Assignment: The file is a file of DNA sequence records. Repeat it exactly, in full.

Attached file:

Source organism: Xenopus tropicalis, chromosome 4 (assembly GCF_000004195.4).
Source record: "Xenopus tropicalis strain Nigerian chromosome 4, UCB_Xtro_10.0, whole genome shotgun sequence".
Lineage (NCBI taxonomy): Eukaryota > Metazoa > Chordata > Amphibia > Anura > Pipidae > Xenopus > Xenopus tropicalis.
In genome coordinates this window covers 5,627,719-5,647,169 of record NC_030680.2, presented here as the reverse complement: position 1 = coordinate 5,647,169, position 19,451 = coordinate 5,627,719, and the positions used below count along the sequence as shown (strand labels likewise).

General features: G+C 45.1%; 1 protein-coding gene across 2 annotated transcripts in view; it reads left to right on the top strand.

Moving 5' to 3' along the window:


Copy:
Source organism: Xenopus tropicalis, chromosome 4 (assembly GCF_000004195.4).
Source record: "Xenopus tropicalis strain Nigerian chromosome 4, UCB_Xtro_10.0, whole genome shotgun sequence".
Lineage (NCBI taxonomy): Eukaryota > Metazoa > Chordata > Amphibia > Anura > Pipidae > Xenopus > Xenopus tropicalis.
In genome coordinates this window covers 5,627,719-5,647,169 of record NC_030680.2, presented here as the reverse complement: position 1 = coordinate 5,647,169, position 19,451 = coordinate 5,627,719, and the positions used below count along the sequence as shown (strand labels likewise).

General features: G+C 45.1%; 1 protein-coding gene across 2 annotated transcripts in view; it reads left to right on the top strand.

Moving 5' to 3' along the window: